The Twists and Turns of Love

Posted on July 2, 2012 by .

Major Adrian Chester knew he shouldn’t have taken a shortcut that took him off the main road out of London. Of course, the country boobies and the backroads led to his Phaeton’s wheel breaking and a most unacceptable delay in his journey north! It also, however, leads him to seek help at a run-down manor house, where the young, innocent, and impoverished Petula Buckden has been struggling to make ends meet since the death of her father. Enchanted by her sweetness, so different from the London charmers he’s used to, Adrian steals a kiss before he drives away, determined never to see the lovely maiden again.

Of course, Adrian doesn’t count on the intervention of Petula’s Uncle Roderick, with his gambling habit and keen eye for profit. Determined not to be the “beggar baronet,” Petula’s uncle hatches a scheme to sell the family property and present Petula to London society as an heiress. Her job is to snag a wealthy suitor and ensure her uncle’s financial future. Although the scheme is not to the heroine’s taste, what choice has she but to go along?

Then, when making the rounds at society parties, Petula sees a familiar face: Adrian, whose true position is much more exalted than that of a mere Major. As enchanted as they are with each other, there are obstacles to their match.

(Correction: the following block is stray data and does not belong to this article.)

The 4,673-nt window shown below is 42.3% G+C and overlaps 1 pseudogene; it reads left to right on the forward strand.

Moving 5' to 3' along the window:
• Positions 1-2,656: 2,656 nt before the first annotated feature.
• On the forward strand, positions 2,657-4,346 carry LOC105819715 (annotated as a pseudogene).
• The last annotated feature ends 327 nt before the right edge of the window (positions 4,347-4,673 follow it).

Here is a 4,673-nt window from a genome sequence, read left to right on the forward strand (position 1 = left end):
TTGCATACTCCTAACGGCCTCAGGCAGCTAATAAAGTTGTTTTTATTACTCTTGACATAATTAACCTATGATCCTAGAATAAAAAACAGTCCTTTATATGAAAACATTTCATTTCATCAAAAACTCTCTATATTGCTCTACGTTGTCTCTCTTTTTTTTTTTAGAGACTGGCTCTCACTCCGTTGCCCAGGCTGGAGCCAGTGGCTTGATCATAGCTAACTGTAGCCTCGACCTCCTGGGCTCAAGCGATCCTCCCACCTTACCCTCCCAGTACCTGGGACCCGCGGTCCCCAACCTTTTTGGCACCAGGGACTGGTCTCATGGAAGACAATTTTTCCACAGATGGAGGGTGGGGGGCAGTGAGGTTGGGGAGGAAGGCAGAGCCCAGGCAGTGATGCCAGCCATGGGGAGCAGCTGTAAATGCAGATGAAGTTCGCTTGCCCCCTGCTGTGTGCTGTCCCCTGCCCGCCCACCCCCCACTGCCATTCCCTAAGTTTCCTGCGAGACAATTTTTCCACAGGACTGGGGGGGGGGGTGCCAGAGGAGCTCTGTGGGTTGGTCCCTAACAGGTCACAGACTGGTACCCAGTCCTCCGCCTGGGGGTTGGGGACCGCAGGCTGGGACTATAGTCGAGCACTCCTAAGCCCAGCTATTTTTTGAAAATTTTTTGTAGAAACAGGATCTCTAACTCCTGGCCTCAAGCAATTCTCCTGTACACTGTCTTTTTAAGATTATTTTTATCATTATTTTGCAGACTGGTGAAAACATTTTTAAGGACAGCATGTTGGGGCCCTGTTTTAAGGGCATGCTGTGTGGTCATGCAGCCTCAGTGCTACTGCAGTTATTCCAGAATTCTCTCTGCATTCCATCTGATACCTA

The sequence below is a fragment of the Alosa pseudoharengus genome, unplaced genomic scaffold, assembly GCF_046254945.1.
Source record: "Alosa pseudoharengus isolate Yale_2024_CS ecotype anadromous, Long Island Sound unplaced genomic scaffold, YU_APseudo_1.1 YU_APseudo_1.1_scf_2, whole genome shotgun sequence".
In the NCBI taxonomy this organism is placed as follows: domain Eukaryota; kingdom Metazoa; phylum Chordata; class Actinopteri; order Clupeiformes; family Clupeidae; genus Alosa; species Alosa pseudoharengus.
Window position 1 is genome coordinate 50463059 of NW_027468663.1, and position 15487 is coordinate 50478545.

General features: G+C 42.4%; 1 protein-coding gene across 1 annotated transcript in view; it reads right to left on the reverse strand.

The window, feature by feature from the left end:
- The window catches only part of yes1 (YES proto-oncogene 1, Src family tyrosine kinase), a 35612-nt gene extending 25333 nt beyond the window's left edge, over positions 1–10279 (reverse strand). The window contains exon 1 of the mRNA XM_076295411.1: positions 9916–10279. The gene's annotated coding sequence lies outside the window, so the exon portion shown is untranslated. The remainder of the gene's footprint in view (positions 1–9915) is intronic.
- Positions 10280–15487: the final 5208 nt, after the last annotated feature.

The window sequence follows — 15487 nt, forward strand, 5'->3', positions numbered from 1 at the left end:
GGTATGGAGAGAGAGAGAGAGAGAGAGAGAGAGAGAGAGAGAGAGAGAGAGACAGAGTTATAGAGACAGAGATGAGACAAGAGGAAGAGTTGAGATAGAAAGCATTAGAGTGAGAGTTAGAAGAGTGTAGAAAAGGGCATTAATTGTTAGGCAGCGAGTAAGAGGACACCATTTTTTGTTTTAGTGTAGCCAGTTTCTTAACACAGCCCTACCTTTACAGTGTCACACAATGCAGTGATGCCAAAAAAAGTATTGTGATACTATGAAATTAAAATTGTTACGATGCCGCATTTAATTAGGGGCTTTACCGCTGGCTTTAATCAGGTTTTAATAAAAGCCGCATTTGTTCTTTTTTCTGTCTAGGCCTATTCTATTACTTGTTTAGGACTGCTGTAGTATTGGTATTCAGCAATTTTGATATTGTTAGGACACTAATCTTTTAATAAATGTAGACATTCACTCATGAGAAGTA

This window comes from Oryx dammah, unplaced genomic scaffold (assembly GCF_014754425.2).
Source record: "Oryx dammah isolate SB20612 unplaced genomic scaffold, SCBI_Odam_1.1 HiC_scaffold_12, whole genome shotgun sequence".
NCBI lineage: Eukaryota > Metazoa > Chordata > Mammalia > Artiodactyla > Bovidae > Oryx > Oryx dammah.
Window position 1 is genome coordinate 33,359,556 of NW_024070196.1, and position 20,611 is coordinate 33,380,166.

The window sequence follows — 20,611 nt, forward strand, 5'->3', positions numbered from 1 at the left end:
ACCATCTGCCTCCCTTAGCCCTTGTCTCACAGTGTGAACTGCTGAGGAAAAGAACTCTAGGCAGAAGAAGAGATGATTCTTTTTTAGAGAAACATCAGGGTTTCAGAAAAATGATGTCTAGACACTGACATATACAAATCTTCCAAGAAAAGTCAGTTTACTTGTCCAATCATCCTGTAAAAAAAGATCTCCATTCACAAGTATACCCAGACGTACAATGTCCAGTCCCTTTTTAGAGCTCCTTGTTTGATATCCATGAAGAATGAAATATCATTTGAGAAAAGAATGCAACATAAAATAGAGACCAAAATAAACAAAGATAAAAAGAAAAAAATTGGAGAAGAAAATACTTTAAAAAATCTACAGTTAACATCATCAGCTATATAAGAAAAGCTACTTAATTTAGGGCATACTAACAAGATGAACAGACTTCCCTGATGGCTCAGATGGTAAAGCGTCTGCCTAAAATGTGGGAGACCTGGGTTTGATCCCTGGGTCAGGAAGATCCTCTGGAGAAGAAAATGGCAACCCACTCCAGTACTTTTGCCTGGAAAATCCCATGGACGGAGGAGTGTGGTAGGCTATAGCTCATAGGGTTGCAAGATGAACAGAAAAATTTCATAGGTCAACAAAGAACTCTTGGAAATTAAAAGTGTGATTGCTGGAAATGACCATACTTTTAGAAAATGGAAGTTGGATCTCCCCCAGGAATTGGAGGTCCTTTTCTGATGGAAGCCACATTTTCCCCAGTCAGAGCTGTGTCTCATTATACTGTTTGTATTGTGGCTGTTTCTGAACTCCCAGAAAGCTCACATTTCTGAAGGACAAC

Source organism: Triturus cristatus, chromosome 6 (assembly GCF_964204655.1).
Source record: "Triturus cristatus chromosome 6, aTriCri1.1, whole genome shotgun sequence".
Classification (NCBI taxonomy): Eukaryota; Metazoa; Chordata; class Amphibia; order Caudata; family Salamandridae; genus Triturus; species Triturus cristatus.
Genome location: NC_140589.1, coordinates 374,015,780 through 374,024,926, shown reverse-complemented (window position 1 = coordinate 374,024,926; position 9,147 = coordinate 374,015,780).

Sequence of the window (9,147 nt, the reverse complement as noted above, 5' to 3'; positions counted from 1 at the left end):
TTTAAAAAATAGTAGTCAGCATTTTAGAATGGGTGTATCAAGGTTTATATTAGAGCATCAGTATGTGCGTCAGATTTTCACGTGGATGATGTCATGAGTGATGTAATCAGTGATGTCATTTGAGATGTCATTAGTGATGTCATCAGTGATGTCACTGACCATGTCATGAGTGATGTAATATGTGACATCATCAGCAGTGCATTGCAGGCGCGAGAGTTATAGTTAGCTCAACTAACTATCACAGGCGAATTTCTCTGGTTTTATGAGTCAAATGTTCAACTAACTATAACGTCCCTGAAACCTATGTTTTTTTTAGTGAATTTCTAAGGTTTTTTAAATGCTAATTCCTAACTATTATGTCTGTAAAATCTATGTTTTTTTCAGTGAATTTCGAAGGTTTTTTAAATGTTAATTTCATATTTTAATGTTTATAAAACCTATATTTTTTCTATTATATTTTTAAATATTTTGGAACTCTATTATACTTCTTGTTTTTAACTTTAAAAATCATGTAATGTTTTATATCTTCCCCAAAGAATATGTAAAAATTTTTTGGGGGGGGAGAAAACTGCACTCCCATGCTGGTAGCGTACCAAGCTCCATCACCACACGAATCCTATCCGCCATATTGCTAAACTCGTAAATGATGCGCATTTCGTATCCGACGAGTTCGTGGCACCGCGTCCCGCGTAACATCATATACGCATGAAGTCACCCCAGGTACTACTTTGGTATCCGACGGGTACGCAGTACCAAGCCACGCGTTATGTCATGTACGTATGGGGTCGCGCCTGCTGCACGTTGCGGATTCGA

At a hundred and fifty pages, The Twists and Turns of Love is a very thin volume, and suffers, unfortunately, from a correspondingly thin plot. Cartland seems to be struggling to find a story, and although the first section of the book (where “Major Adrian Chester” encounters Petula working in the kitchen garden and slowly warms up to her) is sweet, the rest of the book is written by the numbers. The “villain” of the piece, Uncle Roderick, is not compelling, nor is his plot to marry off his niece and his (and his mistress’s!) easy entrée into high society believable. No more believable is the sequence of lucky coincidences that bring the book to a close.

Although Adrian and Petula have chemistry at first, their relationship soon devolves into few tepid meetings and breathless murmurs. Unlike in The Duchess Disappeared, Cartland fails to create sparks or any substantial conflict to drive her story forward. This tepid romance, combined with an unsatisfactory plot, does not make for a compelling read.

Here’s hoping that the next Barbara Cartland book on my list delivers on its promise!

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